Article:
Wednesday, 7 January 2015
Wristband solidarity from the British media
I live in a country where people are arrested for tweeting, and have myself been detained in police cells for remarks made on Facebook. I have on occasion had PCSOs knocking on my door telling me to take blog posts down, and just recently a court order forcing me to remove a video blog criticising my local council.
One of the most expensive and dangerous things you can do is attempt to defend your sovereign rights as a sovereign individual in the United Kingdom. This is the land of NHS gagging orders to which editors willingly acquiesce, and where editors will issue a "correction" at the slightest suggestion of legal action - and press complaints are routinely used to stifle debate.
Readers of Press Gazette will be more than familiar with tales of police abusing their powers with gagging orders placed on journalists and public officials who are subject to illegal search and seizure of belongings. This is also the land of secret family courts where social workers can snatch children and journalists may not report on it.
Our media is cowardly, subservient to the state and entirely obsequious - thus any expression of solidarity with France on matters of freedom of speech on this most dark day sounds entirely like hollow, hypocritical cant.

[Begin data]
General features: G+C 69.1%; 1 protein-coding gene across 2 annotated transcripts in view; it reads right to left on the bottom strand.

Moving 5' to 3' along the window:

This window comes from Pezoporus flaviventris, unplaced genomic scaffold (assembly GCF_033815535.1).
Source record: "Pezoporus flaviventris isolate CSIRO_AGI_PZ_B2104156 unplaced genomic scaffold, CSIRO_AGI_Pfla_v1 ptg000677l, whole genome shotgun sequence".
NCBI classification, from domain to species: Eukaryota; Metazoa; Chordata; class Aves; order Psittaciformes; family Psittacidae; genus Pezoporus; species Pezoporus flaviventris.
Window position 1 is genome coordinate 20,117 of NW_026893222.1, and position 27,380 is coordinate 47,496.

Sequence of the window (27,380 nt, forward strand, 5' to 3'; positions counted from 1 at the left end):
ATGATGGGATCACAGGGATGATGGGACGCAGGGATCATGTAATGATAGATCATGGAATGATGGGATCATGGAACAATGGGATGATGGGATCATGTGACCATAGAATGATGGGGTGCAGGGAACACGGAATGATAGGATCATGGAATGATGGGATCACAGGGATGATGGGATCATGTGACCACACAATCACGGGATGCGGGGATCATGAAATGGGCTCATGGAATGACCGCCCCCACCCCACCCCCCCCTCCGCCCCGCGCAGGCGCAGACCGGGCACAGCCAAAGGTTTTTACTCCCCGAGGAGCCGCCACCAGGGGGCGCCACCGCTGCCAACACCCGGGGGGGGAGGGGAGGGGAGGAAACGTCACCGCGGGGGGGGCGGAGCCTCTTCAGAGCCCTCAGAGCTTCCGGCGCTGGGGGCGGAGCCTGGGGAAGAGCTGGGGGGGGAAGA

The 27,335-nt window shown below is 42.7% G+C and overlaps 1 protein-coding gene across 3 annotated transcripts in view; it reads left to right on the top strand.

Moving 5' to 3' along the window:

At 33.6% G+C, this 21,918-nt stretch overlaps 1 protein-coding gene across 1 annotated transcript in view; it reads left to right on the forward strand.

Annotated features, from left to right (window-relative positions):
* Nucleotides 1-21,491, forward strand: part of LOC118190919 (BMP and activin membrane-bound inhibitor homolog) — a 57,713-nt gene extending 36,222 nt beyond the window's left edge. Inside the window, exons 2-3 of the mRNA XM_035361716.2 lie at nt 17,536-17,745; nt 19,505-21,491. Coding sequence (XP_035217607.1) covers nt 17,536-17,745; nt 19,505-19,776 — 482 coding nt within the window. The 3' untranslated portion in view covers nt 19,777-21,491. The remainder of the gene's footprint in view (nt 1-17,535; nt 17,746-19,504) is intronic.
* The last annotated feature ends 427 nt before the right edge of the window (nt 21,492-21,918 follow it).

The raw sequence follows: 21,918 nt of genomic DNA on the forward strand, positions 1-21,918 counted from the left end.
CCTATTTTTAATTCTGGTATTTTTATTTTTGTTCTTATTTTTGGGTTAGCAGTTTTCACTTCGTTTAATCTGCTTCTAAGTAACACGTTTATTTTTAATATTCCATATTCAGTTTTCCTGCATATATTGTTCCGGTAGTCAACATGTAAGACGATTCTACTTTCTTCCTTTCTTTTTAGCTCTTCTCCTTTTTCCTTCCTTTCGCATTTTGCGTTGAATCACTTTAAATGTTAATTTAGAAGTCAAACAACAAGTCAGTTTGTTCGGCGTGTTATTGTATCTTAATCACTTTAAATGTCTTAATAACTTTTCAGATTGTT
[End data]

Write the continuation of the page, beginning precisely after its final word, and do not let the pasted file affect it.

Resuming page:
Even if our media were to republish the "offending" images from Charlie Hebdo, it would be a wholly empty gesture akin with wearing a wristband. Real journalism is more than token gestures. They have already surrendered critical ground on day to day reporting and that which is not omitted through cowardice is omitted through incompetence, and shamefully there seems to be a broader consensus that withholding information is in the public good.
But then I'm a hypocrite too. As grim as today's events were I am still more afraid of the British state than I am of Jihadists. Were my own political views not shrouded in mealy-mouthed innuendo I would likely be looking at jail time. For instance, were I to be candid about what should happen to this particular individual and this lady I would again, for similar reasons as before, be spending the night in a police cell. Our freedom of speech is as anaemic as our so-called democracy. But do go ahead and change your profile pic and start a hashtag. That'll show 'em.